Lemonade – Beyonce (Track-By-Track & Frame-By-Frame(ish) Review)

Few artists in the world reap success and praise like Beyonce. She despises debtors like a loan shark, kills bugs like an exterminator and jumps in the club like a pole vaulter. Without needing to artificially reinvent herself between every album like Kylie, Madonna or Lady Gaga, the Queen B emits hits with verve, panache and unbridled vulnerability.

In 2014, Beyonce broke the music release paradigm by releasing her selftitled opus sans warning. It was a modern R&B masterpiece, cementing her move from girl group starlet though hip-hop parvenu to baroque pop artisan extraordinaire. What can a diva do after such an audacious grasp at celebrity — it’s hard to top lyrics like “Foreplay in the foyer, fucked up my Warhol” from Drunk In Love — why, release your next album as a soundtrack to an HBO film, naturally.

Lemonade — the title itself denotes sweet refreshment squeezed from the most bitter of condiments — is a dark and brooding reflection on the nature of womanhood, African American identity, Southern culture, the failure of Reconstruction, loneliness, desperation and, ultimately, optimism. The film has a loose as liquid narrative but breathtaking visuals and a grandiose deployment of colour (and lack thereof) to depict mood. Water imagery is a constant theme: Beyonce jumps from a building in a pseudo-suicidal leap into a sunken bedroom to introduce the infidelity motif and, at the coda, leads a cultish procession of submissive wives in a march into the sea. Death before dishonour. Drown before being disowned. A line of women choosing the fluidity of the uncertain sea over the patriarchal land. It’s sentimental but it is also poignant and visually stunning. The cinematography is outstanding.

The music is good too. Much as been made of the adultery that Jay-Z apparently engaged in to inspire this record and infuse its lyrics but one should demur from reading too much into that. A film about philandering does not connote a breakdown in the screenwriter’s marriage so why must a song or indeed an album be literal? Art is a lie to reflect the truth, Picasso was quoted in a recent Jeopardy! clue as once saying, and that truth can be universal rather than unilateral. It doesn’t matter if Jay-Z cheated or not, all that matters is the verisimilitude of the emotions being expressed. In that regard, Lemonade is effervescent.


(song titles in caps)

We open on Beyonce clothed in the same deer that Leo slept in from The Revenant. A good start.

Beyonce sings the James Blake infused PRAY YOU CATCH ME in a delightful hoodie that zips all the way up the skull. Dream Big is in ink.

The suicidal dive into the sunken bathroom is a yearning for a return to the womb, heightened by Beyonce inhaling the bubbles.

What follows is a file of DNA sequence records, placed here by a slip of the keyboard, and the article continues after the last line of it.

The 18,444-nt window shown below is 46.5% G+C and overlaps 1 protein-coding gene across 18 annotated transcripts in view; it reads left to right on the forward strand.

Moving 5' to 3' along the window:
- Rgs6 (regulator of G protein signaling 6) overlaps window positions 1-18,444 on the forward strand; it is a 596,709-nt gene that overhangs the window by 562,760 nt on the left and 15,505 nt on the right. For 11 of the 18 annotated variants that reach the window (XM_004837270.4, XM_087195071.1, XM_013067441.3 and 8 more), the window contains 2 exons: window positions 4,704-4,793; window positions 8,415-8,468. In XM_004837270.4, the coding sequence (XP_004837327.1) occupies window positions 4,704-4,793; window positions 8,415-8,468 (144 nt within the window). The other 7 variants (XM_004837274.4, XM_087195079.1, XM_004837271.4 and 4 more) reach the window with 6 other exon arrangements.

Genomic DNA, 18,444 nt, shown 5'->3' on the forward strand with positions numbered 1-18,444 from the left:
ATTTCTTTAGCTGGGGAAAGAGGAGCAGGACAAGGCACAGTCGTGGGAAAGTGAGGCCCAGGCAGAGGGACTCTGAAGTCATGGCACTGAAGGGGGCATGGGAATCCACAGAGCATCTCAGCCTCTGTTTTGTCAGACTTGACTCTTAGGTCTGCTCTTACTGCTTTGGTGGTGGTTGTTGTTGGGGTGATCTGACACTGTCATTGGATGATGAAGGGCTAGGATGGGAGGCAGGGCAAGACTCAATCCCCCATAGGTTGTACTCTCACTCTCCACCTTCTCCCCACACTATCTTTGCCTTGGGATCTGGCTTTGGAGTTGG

Sublime HOLD UP is a phantasmagoria of Diplo, Vampire Weekend, Father John Misty, a jonquil quilt and a B-B-Baseball bat. Outstanding!

Something utterly mesmerising about watching a B&W Beyonce monster trucking over a colonnade of parked cars. No porte-cochere big enough.

Jack White and Led Zeppelin bring the riffs on DON’T HURT YOURSELF — a facsimile of Another Way To Die — but with a Malcolm X interlude.

Must admit I never expected such expletive laden clumsy poetry when rocking out to Bug-a-Boo back in the last millennium. SORRY.

Track called 6 INCH with Weeknd guesting should be a lot a better! The red philtre is blood from a stiletto blade, one assumes.

DADDY LESSONS is a powerful reflection on masculinity and a struggle for identity in a post-gender roles society. With bluegrass!

Beyonce alone in a cavernous football stadium is a vivid spectacle; the perfect visual for LOVE DROUGHT. Cultish march into the sea is a worry.

SANDCASTLES is a luscious, pared back ode to fantasies fomented in our naive days. Reminds me a lot of that Robin Sparkles song.

No escaping the antebellicose sartoria permeating Lemonade. Heartbreaking FORWARD suggests a second holocaust borne of a different slavery.

Bold and brash, juxtaposing the trappings of plantation life w/ inextinguishable soul, FREEDOM is spectacular, even sans Kendrick.

The water imagery denotes the fluidity of our life and loves, the black and white moral absolutism. Colour = acceptance of human failings.

ALL NIGHT shows Beyonce and Jay-Z getting matching IV (4) tatts, which is interesting because that’s also street lingo for smack (IV drug).

The fantastic FORMATION plays over the end credits. A fine baroque pop achievement. The music is better than the film.

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